With summer just beginning, have you run out of ideas to educate and entertain your kids at home? What’s a parent to do? Consider starting a bluebird sanctuary in your yard! With a bit of preparation and a little luck, soon, your family could enjoy the sweet chirps of baby bluebird hatchlings just outside your door.
Beginning as early as February, the brilliantly hued eastern bluebird begins seeking nesting spots and crafting its signature cup-shaped nest in anticipation of warmer weather. For decades, the bluebird population was on the decline due to years of development and habitat loss, pesticide use, and introduction of non-native species. Thankfully, due to conservation efforts, restrictions on harmful chemicals, and increased public awareness, the number of bluebirds is no longer on the decline.
To continue stabilizing the bluebird population, Mount Paran Christian School (MPCS) in Kennesaw decided to deploy its own nesting boxes on campus, maintained by lower school science classes. The goal for the three nesting boxes was to attract bluebird pairs – monogamous during the mating season – to campus. Students in grades K-5 observe the birds, gain awareness of what threatened the bluebird population, and learn how ecological impacts affect the environment.
Working under the guidance of local partner and master gardener Jim Beardan, founder of the Bluebird Trail at Green Meadows Preserve in Marietta (www.greenmeadowspreserve.org), MPCS installed its first three nesting boxes in the spring of 2019. In its first year of nesting boxes on campus, the students successfully hatched four Carolina chickadees and 12 bluebird hatchlings. For the 2019-20 academic year, the program grew, with seven nesting boxes on campus. As the program gains momentum each school year, the goal is to further integrate the nesting boxes into the lower school curriculum.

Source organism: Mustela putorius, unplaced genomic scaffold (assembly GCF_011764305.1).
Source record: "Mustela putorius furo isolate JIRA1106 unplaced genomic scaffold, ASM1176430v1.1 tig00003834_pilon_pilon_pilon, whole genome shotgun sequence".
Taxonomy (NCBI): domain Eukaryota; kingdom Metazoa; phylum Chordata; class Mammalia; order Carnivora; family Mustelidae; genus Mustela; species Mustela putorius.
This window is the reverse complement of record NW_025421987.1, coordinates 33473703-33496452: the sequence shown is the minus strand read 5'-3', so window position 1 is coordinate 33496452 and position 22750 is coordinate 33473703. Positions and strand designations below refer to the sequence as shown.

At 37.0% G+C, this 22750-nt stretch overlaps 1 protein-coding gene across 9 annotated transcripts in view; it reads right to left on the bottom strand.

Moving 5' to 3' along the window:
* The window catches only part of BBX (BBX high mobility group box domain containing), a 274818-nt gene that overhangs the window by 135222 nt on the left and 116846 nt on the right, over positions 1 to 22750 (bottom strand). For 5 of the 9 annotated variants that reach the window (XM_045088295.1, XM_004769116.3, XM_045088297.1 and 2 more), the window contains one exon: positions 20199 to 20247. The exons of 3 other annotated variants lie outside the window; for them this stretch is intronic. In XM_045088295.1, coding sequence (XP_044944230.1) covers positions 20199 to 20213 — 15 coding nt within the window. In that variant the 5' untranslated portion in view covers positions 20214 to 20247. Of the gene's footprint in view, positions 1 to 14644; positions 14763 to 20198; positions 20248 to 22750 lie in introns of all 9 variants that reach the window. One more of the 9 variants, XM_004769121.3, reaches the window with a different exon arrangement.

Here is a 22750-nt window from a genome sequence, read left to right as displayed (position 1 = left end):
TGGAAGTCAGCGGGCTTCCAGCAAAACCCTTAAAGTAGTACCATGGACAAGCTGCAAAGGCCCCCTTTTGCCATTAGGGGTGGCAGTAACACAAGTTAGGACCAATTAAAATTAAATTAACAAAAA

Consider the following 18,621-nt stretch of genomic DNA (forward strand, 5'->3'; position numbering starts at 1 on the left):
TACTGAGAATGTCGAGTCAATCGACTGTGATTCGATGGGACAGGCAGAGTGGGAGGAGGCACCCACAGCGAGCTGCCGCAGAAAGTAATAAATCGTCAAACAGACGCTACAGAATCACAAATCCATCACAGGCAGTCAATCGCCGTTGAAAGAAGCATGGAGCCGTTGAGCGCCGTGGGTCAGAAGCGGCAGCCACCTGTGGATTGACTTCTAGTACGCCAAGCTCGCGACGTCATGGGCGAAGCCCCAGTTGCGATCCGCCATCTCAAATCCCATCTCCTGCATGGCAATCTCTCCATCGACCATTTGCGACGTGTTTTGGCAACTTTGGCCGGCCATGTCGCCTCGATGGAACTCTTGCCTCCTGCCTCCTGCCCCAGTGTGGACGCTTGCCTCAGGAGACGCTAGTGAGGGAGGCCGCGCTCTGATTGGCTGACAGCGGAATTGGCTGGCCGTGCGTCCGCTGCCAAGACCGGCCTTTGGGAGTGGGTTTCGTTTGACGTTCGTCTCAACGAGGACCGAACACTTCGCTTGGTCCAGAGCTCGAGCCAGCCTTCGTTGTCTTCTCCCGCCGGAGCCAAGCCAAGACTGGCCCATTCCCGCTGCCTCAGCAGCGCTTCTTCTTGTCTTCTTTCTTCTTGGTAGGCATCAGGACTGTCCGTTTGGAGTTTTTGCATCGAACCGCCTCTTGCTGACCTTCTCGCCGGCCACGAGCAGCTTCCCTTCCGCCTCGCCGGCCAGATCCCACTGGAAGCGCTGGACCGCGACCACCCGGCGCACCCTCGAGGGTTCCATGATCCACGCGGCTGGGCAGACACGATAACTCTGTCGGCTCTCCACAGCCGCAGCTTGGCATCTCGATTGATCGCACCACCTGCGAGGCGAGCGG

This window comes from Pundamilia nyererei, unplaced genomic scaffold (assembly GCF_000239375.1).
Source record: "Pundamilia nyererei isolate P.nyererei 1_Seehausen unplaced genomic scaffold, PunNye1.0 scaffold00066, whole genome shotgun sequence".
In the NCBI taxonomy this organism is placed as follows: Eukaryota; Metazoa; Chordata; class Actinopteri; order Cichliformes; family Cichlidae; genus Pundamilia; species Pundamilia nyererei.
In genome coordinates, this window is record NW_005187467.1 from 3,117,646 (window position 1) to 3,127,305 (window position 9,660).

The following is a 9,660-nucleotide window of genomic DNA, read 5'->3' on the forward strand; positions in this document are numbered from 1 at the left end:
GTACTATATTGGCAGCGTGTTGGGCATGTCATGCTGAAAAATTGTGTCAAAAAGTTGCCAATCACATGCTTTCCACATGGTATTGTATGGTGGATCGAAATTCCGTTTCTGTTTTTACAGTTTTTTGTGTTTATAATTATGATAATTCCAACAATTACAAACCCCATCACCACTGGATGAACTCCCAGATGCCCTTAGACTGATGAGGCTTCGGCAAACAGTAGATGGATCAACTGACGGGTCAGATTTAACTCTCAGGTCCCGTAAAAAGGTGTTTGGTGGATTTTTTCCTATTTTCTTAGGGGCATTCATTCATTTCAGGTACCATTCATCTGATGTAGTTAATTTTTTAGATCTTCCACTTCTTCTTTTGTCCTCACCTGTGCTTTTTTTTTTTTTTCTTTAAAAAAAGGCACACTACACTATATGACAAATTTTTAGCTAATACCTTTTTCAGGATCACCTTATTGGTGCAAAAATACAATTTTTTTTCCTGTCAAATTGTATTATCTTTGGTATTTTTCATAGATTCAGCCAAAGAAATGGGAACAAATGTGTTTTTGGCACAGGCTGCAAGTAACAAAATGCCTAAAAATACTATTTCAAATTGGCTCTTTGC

To add your own bluebird nesting box at home, consider these helpful tips.
- Start by adding one nesting box to your yard. Find building plans online (www.mtparanschool.com/bluebirds) or order a box from Amazon for less than $30.
- To encourage bluebirds to visit your yard, consider adding mealworms nearby. Though available in dried and live, bluebirds prefer the live larvae. You can purchase mealworms from pet or bait stores, or, buy in bulk online from mealworm growers.
- Competition for nesting space is a major challenge for bluebirds. House sparrows and European starlings are fierce competitors and are much more aggressive than bluebirds. You could choose to remove their nests if you see these invasive species building in your nesting box. Other nesting birds, such as Carolina chickadees, also may decide to take up residence in a bluebird nesting box. You may wish to leave this nest, if chickadees move in, as they are delightful to watch.
- If possible, place your box in an open area that faces woods, about 5 feet off the ground. You can secure it to a fence post, to the side of your house, or to a pole.
- Have your children contribute to scientific research on bluebird populations. They can report their observations and data to The Cornell Lab of Ornithology’s nationwide NestWatch program, whose goal is to track trends in the reproductive biology of birds. Observations will be added to those of thousands of others in a continually growing database used by researchers to understand and study birds. (https://nestwatch.org/)
Your family may find that supporting the eastern bluebirds can become addicting; the rewards of watching these colorful birds hatch and then flit around the yard is nothing short of miraculous. Your children can take pride in helping to increase the local bluebird population, bring awareness of the plight facing the environment, and demonstrate that everyone can make a difference in helping God’s creatures survive.
By Amber Irizarry, communications content specialist for Mount Paran Christian School and contributing writer.
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